members underneath the pedal floor, the high-strength-steel cross member
beneath the driver's seat and the magnesium-alloy cross member underneath
the instrument panel, as well as the front roof frame, ensure the highest
possible stability of the occupant cell. The positioning of the fuel tank
in front of the rear axle and of the filler neck over the rear axle
increases the available deformation distance, maximizing the level of
energy absorption in the event of a rear-end collision. This is achieved,
above all, through the boxshaped design of the rear longitudinal members.
The Marauder - Ten Ton Military Vehicle - Top Gear - BBC
Richard is in South Africa to test the Marauder - a ten-ton military
vehicle so tough it can withstand lions and high explosives.
Subscribe for more awesome Top Gear videos:
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This is a channel from BBC Worldwide who help fund new BBC programmes.
Weak federal standard allows deadly car-into-truck crashes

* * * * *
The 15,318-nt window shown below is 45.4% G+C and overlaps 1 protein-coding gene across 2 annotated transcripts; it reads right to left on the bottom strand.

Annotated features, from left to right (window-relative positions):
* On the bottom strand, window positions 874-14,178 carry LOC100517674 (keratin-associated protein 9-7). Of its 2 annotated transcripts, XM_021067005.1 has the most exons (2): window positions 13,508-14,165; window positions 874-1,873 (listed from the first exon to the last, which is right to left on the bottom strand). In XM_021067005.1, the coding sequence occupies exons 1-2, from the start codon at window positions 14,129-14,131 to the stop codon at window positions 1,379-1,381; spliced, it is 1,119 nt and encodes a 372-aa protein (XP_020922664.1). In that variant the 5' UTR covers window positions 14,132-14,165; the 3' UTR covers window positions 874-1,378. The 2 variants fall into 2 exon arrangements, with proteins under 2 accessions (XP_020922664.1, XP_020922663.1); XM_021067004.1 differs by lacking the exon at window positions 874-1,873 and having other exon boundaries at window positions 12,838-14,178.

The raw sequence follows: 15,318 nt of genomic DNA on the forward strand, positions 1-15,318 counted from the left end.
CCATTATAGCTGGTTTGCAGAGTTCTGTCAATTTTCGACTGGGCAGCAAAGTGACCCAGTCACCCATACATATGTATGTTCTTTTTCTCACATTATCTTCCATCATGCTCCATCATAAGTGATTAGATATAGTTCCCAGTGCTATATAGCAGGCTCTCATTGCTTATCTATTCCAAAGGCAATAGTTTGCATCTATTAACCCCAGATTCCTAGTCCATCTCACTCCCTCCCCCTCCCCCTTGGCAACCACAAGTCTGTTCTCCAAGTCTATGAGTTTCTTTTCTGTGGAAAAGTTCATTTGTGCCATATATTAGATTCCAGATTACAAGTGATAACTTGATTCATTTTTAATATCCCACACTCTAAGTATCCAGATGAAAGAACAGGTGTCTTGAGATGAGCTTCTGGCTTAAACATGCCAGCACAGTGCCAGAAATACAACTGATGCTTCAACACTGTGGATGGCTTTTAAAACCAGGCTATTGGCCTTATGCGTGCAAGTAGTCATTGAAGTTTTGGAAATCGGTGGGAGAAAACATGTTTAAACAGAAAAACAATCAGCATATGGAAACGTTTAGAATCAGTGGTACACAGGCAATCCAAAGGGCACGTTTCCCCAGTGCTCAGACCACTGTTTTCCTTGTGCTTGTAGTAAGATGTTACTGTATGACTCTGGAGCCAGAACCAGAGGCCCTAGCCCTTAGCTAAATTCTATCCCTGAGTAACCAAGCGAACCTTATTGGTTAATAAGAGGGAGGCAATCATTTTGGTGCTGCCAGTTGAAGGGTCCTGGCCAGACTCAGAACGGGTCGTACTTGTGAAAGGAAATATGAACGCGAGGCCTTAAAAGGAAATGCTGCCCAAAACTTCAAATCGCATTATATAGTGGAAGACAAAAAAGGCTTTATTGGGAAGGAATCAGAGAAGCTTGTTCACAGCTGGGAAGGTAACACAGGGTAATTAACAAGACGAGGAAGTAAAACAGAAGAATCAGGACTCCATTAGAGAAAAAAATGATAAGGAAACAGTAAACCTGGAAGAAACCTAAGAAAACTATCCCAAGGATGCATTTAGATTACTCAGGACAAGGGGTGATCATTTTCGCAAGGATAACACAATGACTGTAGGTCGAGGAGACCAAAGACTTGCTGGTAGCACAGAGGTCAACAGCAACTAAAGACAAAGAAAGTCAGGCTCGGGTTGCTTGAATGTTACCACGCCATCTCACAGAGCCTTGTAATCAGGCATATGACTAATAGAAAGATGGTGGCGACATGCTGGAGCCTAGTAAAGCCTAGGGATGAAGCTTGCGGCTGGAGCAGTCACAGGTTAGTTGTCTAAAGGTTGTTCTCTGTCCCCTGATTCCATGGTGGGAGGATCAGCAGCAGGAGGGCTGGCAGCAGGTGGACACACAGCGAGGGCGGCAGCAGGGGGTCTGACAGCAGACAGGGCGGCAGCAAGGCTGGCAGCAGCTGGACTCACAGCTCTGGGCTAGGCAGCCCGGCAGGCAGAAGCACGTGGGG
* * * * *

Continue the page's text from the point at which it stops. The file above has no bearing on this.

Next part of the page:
IIHS news release • March 1, 2011
Underride guards on big rigs often fail in crashes; Institute petitions
government for new standard
ARLINGTON, VA — New crash tests and analysis by the Insurance Institute
for Highway Safety demonstrate that underride guards on tractor-trailers
can fail in relatively low-speed crashes — with deadly consequences. The
Institute is petitioning the federal government to require stronger
underride guards that will remain in place during a crash and to mandate
guards for more large trucks and trailers.
Full text of release at http://www.iihs.org/news/rss/pr030111.html
Huge cost of mismatched bumpers
IIHS news release • December 2, 2010
Huge cost of mismatched bumpers: When bumpers on cars and SUVs don't line